Wednesday, September 1, 2010

Why do this and how is this going to work?

First off, the obvious question: why do this? Why, when living in such a large, urban area, would I want to restrict all my shopping to New Westminster?

I've always been the kind of person who wants to shop locally. My desire stems from vague notions that shopping locally is good for the community, the local economy and the environment, though I really don't know that much about exactly how local economies work. I want to find out whether and how my actions as a consumer effect the local economy. You see, despite my desire, the reality is, I don't really shop locally all that much.

Most of the shopping I do in New Westminster is usually at chain stores and it's mostly for groceries or food. I go to Safeway, Walmart, Starbucks, Boston Pizza and White Spot. For most other items, including clothing, furniture, hardware, and shoes, I leave New Westminster and drive to another community to do my shopping.

The reason I leave town to shop is the same reason I think New Westminster is uniquely suited for this experiment. It's in the middle of a large urban area, but it's really just a small town (population 60,000) in many ways. But, unlike towns with similar populations NOT in the middle of a urban area, New Westminster seems to be missing certain kinds of stores and services that drives me, and has me driving, to other communities to shop. One reason I want to do this experiment is to see just what retailers and services are missing from New Westminster, as well as to find out what is here. (I've heard there are interesting stores in New West, even interesting clothing stores, but I've never set foot in one.)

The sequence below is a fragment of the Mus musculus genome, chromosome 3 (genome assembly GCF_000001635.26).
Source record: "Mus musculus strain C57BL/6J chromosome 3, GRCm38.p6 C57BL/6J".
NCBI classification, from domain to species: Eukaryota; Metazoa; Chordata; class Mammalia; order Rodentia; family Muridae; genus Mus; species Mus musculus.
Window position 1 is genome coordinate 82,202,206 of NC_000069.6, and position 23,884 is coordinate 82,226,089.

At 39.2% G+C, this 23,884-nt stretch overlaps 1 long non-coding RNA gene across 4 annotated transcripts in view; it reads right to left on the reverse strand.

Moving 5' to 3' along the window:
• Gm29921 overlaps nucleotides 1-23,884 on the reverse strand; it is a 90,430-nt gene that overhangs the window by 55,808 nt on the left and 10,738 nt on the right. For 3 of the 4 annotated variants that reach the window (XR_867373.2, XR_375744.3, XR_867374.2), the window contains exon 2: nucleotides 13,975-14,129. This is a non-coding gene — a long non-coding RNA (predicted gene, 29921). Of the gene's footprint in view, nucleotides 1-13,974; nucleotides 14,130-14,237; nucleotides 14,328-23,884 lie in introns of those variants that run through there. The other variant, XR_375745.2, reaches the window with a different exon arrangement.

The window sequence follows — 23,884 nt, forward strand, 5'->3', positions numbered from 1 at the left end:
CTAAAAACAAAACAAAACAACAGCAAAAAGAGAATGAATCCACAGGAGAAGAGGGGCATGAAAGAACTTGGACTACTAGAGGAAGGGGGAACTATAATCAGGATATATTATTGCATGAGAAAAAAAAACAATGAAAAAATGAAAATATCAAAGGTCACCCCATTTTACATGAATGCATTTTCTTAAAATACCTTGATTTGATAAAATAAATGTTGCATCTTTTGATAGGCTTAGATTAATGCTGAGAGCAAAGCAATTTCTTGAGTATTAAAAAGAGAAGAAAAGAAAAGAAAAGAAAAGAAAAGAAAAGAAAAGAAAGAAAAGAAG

I’m increasingly shopping online and a recent online purchase, along with a recent local purchase I didn't make, also helped inspire this blog. I ordered some glass food storage containers online from Bed, Bath and Beyond. My e-receipt came with a UPS tracking number and I was stunned by the circuitous route my containers took. They started out in Las Vegas, went to Salt Lake City, then Hermiston, Oregon, then to Redmond, Washington, where they finally crossed the border to Richmond and made one last stop at Annacis Island before being delivered to my house. Two of the seven containers arrived broken. I was able to return them to the Bed, Bath and Beyond in Coquitlam and the helpful staff there re-ordered the two broken containers for me. The replacement containers started out in Seacaucus, New Jersey, and, according to the UPS Website, arrived in Spokane, Washington, at exactly 2:41 a.m. this morning.

There's a little farm in my neighbourhood that sells flowers, vegetables and fruit. I have stopped there maybe twice this summer and one day, I noticed they were selling big, gorgeous heads of leaf lettuce for 79 cents. I didn't need lettuce that day (because I had a $1.25 head of lettuce from Safeway in my fridge), but thought I should stop in one day and get some. That day never came.

There's something about these scenarios that strikes me as deeply strange and wrong. Somehow, my shopping habits have become completely disconnected from my local community. It's somehow more "convenient" for me to get storage containers from Vegas than it is for me to get lettuce from just down my street. I love the idea of local shopping, but haven't gotten around to the reality of actually doing it. I hope this experiment helps me shake up my habits and, in the process, re-connects me to my community.

Not long after buying the glass containers, I was reading a blog post by Briana Tomkinson on Tenth to the Fraser.

She was expressing woe about the poor mix of retailers in New Westminster.

"I want New West to have a more varied, and well, ambitious, mix of retailers and restaurants. I want our city to stop being such an economic underachiever and create shopping districts for real shoppers."

This comment really resonated with me. If I'm typical of New Westminster residents, leaving town to buy most goods and services, that diverse and ambitious mix of retailers will never be attracted here. If the retailers aren't here, residents will keep leaving town to shop. It's a vicious, but predictable, cycle.